Jean Andreau and Raymond Descat have packed this short survey—168 pages in the main text—with a wide variety of theoretical inquiries as well as a cornucopia of vivid detail about slave life in antiquity.1 As the title implies, the authors discuss both Greek and Roman slavery. One of the book’s great strengths consists of the comparative insights this double focus allows. Andeau and Descat also take on a wide chronological span, beginning with slavery in the Linear B tablets and finishing with chattel slavery’s persistence after the fall of the Roman Empire in the West. Their conclusions are sometimes iconoclastic and encourage reconsideration of issues on which scholarly consensus, especially that of Anglophone scholars, is based on conformity rather than evidence. The translation from the original French version of 2006 is usually faithful and unobtrusive and only occasionally awkward. A feature criticized in the French version, inconsistent footnoting to scholarship and occasional missing references to ancient sources, remains a problem.2 This makes it hard to evaluate eccentric arguments or claims.3 The book also sometimes takes too credulous an approach towards our sources, especially the late and derivative ones—see below. Nevertheless, both for students and for scholars, this book provides a lively yet erudite survey of a crucial and controversial area of ancient social history.
The book contains a short introduction and seven main chapters. The first chapter, “What is a slave?” discusses the definition of slavery and the distinction between slavery and other forms of un-free labor. It also introduces the contrast between slave societies and societies with slaves—to which the authors return in their treatment of slaves in the economy. Andreau and Descat claim without discussion that there were no chattel slaves in Phocis and Locris “until the middle of the fourth century”(8). If we were to accept this report, attributed to Timaios in Athenaios’ Deipnosophistai,4 we would need to rewrite the whole history of chattel slavery in Greece. In particular, conventional interpretation of ancient Greek justifications of slavery—or the relative absence of such justifications— would need to be rethought. But even Andreau and Descat themselves in “Thinking on Slavery”(pp. 128-136) take no special account of these supposed exceptions to slave-holding in central Greece right in the middle of the classical period.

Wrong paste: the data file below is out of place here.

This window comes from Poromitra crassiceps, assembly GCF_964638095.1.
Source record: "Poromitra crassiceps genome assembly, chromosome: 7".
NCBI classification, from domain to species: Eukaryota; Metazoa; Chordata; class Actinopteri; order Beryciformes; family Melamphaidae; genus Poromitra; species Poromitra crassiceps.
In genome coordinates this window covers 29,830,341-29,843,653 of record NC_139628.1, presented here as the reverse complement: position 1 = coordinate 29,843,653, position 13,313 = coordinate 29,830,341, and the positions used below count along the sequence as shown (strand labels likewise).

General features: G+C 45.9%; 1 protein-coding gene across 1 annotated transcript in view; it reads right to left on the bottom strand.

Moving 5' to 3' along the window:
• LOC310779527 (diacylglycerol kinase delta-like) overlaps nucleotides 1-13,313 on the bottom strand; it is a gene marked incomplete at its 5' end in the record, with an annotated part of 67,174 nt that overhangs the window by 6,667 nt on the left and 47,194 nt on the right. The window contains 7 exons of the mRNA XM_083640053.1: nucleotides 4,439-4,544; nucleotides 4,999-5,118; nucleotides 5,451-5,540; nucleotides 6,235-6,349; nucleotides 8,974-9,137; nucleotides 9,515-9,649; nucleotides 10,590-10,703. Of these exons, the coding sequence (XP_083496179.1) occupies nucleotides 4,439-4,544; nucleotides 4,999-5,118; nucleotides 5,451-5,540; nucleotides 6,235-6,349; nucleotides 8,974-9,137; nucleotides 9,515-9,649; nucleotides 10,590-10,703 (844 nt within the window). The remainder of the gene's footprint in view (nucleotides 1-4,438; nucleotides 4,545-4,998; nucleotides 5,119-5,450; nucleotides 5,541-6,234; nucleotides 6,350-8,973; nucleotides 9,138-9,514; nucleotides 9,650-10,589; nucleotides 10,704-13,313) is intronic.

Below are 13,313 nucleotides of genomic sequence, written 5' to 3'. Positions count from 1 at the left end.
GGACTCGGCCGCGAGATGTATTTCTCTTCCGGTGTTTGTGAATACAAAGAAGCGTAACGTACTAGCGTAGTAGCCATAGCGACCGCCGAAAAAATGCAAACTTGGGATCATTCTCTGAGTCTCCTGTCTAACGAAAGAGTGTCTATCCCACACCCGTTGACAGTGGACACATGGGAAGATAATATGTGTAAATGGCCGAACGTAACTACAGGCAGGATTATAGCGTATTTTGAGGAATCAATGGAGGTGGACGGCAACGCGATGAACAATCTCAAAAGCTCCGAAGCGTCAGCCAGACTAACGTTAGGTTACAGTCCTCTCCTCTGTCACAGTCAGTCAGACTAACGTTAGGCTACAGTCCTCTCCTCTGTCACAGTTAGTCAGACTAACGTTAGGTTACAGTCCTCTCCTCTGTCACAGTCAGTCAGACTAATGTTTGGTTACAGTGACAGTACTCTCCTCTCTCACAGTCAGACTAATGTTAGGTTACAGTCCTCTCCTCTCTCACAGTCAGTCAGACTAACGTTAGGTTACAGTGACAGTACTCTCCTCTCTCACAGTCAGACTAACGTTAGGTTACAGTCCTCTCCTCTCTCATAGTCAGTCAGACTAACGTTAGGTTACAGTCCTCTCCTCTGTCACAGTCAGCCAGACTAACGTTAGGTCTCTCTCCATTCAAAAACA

“The earliest forms of slavery” deals with the development of Greek slavery from Mycenaean through archaic times and argues that slavery was already significant in archaic Rome, i.e. before the fourth century. In this case Andreau and Descat’s resistance to hypercritical approaches to our sources is convincing overall. The authors also emphasize the way that, in both Greece and Rome, the chattel slavery of outsiders developed as the result of a crisis in a system of debt bondage of (former) citizens. They draw a strong and persuasive parallel between the two situations: “We think … that this transformation was achieved in more or less the same manner in Rome and Greece.”(39)—and they add the necessary caveats of course.
The next chapter, “A slave population,” tackles the issue of the demography of the slave populations of classical Greece (mainly Athens) and the Roman Empire. Their position on the total number of Roman slaves is clearly laid out and lies within the span of scholarly opinion. They opt, however, for a very high estimate of the number of slaves for classical Greece, and Athens in particular: “In certain cities of classical Greece, slavery reached 50% of the population, maybe even more” (65). This is the result of an attempt (misguided in my opinion) to rescue Athenaios’ reporting of Ctesicle’s 400,000 slaves at Athens (42-45).5 Andeau and Descat believe that this figure reflects a census conducted by Demetrious of Phaleron in 317 BC that counted the number of household members, later misunderstood as oiketai, slaves (42-44). This number of household members would imply 200,000- 250,000 slaves at Athens (44), a suspiciously high number even for the peak of Athens’ fifth-century empire and wealth and even less plausible in the late fourth century, shortly after the disastrous defeat in the Lamian War.